Lower Abdominal Pain
  • A 52 year old man presented with steadily worsening lower abdominal pain. Investigation revealed ischemic rectosigmoid mucosa associated with a large mesenteric mass of unknown nature.[ncbi.nlm.nih.gov]
  • BACKGROUND: Renovascular hypertension accounts for 51-52% of all cases of hypertension in the general population, but plays a major role in treatable causes for hypertension in the young.[ncbi.nlm.nih.gov]
Arm Claudication
  • More than half of limbs (n 15 of 29 limbs [51.7%]) were asymptomatic, and of those who presented with symptoms, the most common symptoms were ischemic fingers or hand (31% of all affected limbs) and hand or arm claudication (27.6% of all affected limbs[ncbi.nlm.nih.gov]
  • Arm claudication or a bruit heard over the antecubital fossa is uncommon but may occur.[circ.ahajournals.org]
Pulse Deficit
  • Peripheral pulse deficits were uncommon and were documented at the doralis pedis and/or posterior tibial arteries in 5.0% and brachial and/or radial arteries in 0.9% of patients.[doi.org]
Left Ventricular Dysfunction
  • In this study, we report the case of a 1-day-old infant who presented with severe left ventricular dysfunction immediately after birth, and subsequently died 3 days postnatally.[ncbi.nlm.nih.gov]
Exertional Chest Pain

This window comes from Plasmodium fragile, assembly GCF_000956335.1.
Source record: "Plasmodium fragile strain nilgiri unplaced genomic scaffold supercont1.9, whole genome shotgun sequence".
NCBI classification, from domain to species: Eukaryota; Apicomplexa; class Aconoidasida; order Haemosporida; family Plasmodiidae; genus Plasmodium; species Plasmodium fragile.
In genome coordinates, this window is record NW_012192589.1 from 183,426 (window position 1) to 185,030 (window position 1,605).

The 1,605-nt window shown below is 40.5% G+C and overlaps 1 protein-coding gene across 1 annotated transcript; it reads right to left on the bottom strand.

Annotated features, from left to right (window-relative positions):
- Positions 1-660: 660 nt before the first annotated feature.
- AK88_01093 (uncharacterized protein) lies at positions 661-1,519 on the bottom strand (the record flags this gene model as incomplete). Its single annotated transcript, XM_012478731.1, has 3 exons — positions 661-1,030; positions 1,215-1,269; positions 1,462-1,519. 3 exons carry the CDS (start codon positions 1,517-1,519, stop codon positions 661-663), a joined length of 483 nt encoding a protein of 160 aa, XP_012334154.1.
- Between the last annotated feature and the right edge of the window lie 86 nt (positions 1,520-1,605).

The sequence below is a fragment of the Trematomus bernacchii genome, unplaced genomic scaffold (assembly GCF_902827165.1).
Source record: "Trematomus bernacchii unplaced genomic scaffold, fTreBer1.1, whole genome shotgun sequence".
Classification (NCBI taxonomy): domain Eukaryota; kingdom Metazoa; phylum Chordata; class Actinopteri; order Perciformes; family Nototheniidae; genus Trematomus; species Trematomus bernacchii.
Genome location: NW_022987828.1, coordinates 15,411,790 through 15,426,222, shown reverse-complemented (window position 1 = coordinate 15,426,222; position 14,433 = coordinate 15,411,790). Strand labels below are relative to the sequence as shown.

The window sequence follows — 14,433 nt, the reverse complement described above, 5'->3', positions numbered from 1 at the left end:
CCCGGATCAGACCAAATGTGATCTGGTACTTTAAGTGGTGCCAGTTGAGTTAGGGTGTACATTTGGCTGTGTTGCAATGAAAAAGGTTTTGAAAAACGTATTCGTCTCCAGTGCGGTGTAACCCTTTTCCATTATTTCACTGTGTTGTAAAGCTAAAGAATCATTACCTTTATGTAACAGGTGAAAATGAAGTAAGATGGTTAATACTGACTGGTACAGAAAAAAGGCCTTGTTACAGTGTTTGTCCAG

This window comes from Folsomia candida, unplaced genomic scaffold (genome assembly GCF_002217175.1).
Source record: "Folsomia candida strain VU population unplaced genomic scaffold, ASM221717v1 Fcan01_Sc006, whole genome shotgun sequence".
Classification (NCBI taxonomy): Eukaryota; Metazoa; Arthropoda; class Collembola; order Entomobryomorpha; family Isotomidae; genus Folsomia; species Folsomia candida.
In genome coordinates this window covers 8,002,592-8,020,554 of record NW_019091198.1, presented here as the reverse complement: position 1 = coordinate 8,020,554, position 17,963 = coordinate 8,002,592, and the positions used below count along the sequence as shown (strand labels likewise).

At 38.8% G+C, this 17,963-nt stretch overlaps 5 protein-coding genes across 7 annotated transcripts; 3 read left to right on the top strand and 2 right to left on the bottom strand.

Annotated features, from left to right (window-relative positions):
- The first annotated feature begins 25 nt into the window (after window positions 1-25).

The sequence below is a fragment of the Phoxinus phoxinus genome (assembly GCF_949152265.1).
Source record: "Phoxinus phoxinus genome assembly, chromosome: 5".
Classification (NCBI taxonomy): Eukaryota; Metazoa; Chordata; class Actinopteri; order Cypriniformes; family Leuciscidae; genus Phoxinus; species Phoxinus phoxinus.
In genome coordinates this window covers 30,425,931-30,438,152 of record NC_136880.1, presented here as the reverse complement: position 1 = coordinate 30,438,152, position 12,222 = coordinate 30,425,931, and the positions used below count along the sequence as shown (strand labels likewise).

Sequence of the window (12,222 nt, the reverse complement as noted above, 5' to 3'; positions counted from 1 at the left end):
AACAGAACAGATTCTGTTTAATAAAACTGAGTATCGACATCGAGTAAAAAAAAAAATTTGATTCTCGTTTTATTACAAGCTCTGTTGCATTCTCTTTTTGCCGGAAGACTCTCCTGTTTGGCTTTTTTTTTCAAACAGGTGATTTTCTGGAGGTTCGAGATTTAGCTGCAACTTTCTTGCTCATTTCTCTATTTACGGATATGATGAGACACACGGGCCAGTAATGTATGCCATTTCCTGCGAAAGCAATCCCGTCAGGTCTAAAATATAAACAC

• Our 5 cases suggest that exertional chest pain in the presence of coronary tortuosity may be helpful in selecting patients for further evaluation for the presence of FMD.[ncbi.nlm.nih.gov]
Bilateral Flank Pain
  • We report the case of a previously healthy 43-year-old white man presenting with acute bilateral flank pain. The pain was more severe on the left side.[ncbi.nlm.nih.gov]
  • Headache is an extremely common and important symptom reported by patients with FMD, although the precise mechanism of headache in this population is not yet known.[ncbi.nlm.nih.gov]
  • Headaches were a common symptom (60.0% of patients), with classical migraine-type headaches reported in 32.2%. Severe headaches occurred weekly in 13.1% of patients and daily in 12.5% of patients.[doi.org]
  • FMD in the carotid arteries may cause headaches or pulsatile tinnitus.[raredr.com]
Focal Neurologic Deficit
  • Cranial nerve abnormalities were reported in 9.4%, and other focal neurological deficits were reported in 13.6%. Bruits were reported over the carotid arteries (30.5%; 18.1% bilateral), epigastrium (17.5%), and flanks (6.1%;).[doi.org]
Throbbing Headache
  • A 24year old female was presented with a 4day history of right homonymous hemianopsia with throbbing headache in the left temporo-occipital area.[ncbi.nlm.nih.gov]


Diagnosis of FMD has two phases:

  1. Rule out the presence of atherosclerosis which share most of the symptoms of FMD through physical examination and by checking the cholesterol and sugar levels in blood.
  2. Diagnosis of fibromuscular dysplasia by:
  • Catheter-based angiography is a procedure in which a thin tube is inserted into one of the arteries to reach the suspected location. The site is examined with the aid of micro quantities of dye injected via catheter with subsequent visualization using X-rays